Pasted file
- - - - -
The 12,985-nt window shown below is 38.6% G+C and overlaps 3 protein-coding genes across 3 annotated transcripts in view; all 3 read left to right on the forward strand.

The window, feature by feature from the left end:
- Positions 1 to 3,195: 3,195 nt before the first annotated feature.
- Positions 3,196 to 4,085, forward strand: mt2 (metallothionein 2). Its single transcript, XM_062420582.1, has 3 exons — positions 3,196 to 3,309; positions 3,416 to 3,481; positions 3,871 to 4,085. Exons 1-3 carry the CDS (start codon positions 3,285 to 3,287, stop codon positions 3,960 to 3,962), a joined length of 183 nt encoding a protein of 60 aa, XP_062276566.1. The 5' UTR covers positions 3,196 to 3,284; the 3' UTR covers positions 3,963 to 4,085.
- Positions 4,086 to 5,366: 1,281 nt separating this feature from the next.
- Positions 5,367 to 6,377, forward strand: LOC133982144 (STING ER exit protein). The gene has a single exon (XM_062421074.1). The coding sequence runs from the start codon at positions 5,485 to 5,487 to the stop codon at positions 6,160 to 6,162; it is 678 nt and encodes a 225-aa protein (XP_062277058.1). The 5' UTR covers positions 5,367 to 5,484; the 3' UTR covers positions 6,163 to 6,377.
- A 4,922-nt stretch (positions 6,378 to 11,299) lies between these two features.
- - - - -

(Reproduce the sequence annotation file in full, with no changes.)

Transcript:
The 12,985-nt window shown below is 38.6% G+C and overlaps 3 protein-coding genes across 3 annotated transcripts in view; all 3 read left to right on the forward strand.

The window, feature by feature from the left end:
- Positions 1 to 3,195: 3,195 nt before the first annotated feature.
- Positions 3,196 to 4,085, forward strand: mt2 (metallothionein 2). Its single transcript, XM_062420582.1, has 3 exons — positions 3,196 to 3,309; positions 3,416 to 3,481; positions 3,871 to 4,085. Exons 1-3 carry the CDS (start codon positions 3,285 to 3,287, stop codon positions 3,960 to 3,962), a joined length of 183 nt encoding a protein of 60 aa, XP_062276566.1. The 5' UTR covers positions 3,196 to 3,284; the 3' UTR covers positions 3,963 to 4,085.
- Positions 4,086 to 5,366: 1,281 nt separating this feature from the next.
- Positions 5,367 to 6,377, forward strand: LOC133982144 (STING ER exit protein). The gene has a single exon (XM_062421074.1). The coding sequence runs from the start codon at positions 5,485 to 5,487 to the stop codon at positions 6,160 to 6,162; it is 678 nt and encodes a 225-aa protein (XP_062277058.1). The 5' UTR covers positions 5,367 to 5,484; the 3' UTR covers positions 6,163 to 6,377.
- A 4,922-nt stretch (positions 6,378 to 11,299) lies between these two features.